Degrees Celsius and parts per million of CO2 are important elements of the environment but do not constitute the whole of it. In truth, our “environment” is an immensely complex ecosystem with a vast number of elements interacting in myriad ways. While large-scale wind developments may produce clean energy, they do so at the cost of dramatic changes in the environments around them — anyone not convinced of this need only take a short drive to Lowell, Vt., or Rumney, N.H., to see for themselves. I grant that some may see beauty in these tall white towers and slowly turning blades, but many see only obtrusive human industry disrupting the natural beauty of the mountains beneath them. We need nature as much as we need clean energy.

Dunne is not anti-wind power — he is simply saying that local communities should have a strong voice in matters that have major effects on their lives and not have somebody else’s decisions and values imposed on them. Is this not the essence of democracy? Dunne has taken a courageous position on this, one that has already resulted in criticism from some members of the environmental movement. To me it speaks volumes about how he would function as Vermont’s governor: a highly intelligent and knowledgeable person, motivated to solve problems, but eager to listen, and respond, to the wishes of its citizens.

Robert S. Foote


McCormack Has Helped Many

I am writing to express my appreciation for Windsor County Sen. Dick McCormack, who has represented our county for several terms. Thanks to his service on many committees, Education, Environment, Health and Human Services and too many others to mention, the people of Vermont are better off. I am happy to say he lives in my town of Bethel. People in Bethel and all of Windsor County know no matter how small our problems are, he is there to help.

All of use who lived through the flood called Irene remember how McCormack went from town to town every day for weeks and months making sure that everyone knew that they were going to get help they needed. He supported the volunteers who worked at the relief center in Bethel when they were told no more help was needed. He and the volunteers made sure they kept the center open for several months. It is clear to me that we all should make sure that he continues to represent us by voting for him in this coming election.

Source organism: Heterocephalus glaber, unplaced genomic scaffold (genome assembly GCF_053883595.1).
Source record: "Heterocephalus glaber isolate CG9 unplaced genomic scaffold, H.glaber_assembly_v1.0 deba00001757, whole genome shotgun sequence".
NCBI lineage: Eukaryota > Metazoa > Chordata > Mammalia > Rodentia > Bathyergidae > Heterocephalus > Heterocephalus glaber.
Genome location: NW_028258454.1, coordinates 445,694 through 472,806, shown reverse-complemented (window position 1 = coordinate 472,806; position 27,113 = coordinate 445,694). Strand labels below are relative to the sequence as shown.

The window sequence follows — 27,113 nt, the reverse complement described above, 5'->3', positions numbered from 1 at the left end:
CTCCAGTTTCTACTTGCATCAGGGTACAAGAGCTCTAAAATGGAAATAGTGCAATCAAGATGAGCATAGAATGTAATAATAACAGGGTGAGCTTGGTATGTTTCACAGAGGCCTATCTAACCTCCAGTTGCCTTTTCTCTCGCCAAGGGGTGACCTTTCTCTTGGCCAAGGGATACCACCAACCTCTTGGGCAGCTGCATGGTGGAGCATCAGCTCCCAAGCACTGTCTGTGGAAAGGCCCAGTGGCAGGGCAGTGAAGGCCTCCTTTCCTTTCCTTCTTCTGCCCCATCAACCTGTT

Ola Odell


Masland and Briglin Work Hard

I am writing to extend my enthusiastic support for Jim Masland and Tim Briglin, both of whom are running for re-election in the Democratic primary Tuesday as representatives of Sharon, Strafford, Thetford and Norwich in the Vermont Legislature.

I am the father of four so-called millennials, ranging in age from 18 to 26. I served six years on the Sharon Selectboard, and was its chair during and after Tropical Storm Irene. Today, I am president of the Sharon Academy board of trustees.

Like me, Masland and Briglin are keenly aware of the needs of our young adults, and of the need for Vermont to institute policies aimed at attracting and keeping them here.

They are certainly not your stereotypical tin-eared politician who enjoys nothing more than to hear his or her own voice. I have found Masland and Briglin to be great listeners, always ready to return a phone call or attend yet another late-night meeting that might be of concern to their constituents.

Most importantly, they have a deep grasp of the real issues directly confronting our communities today, including the potentially dramatic impact of the Act 46 school district consolidation law — which they both opposed. In their quiet but effective style, Masland and Briglin have helped pass legislation to provide universal pre-kindergarten and paid/earned sick days, to expand the state’s contribution to needs-based college scholarships, and to expand the first-time homeowner tax credit. With little or no fanfare, Masland and Briglin have become two of the most experienced and respected leaders in the Vermont Statehouse.

We are lucky to have two of the brightest and hardest-working legislators in Montpelier as our representatives. With the enormous challenges facing our towns and state in coming years, we cannot afford to lose their experience, wisdom and dedication. Please join me in voting for Masland and Briglin in the Democratic primary election. Remember that you can vote from now through Tuesday.

Brad Atwood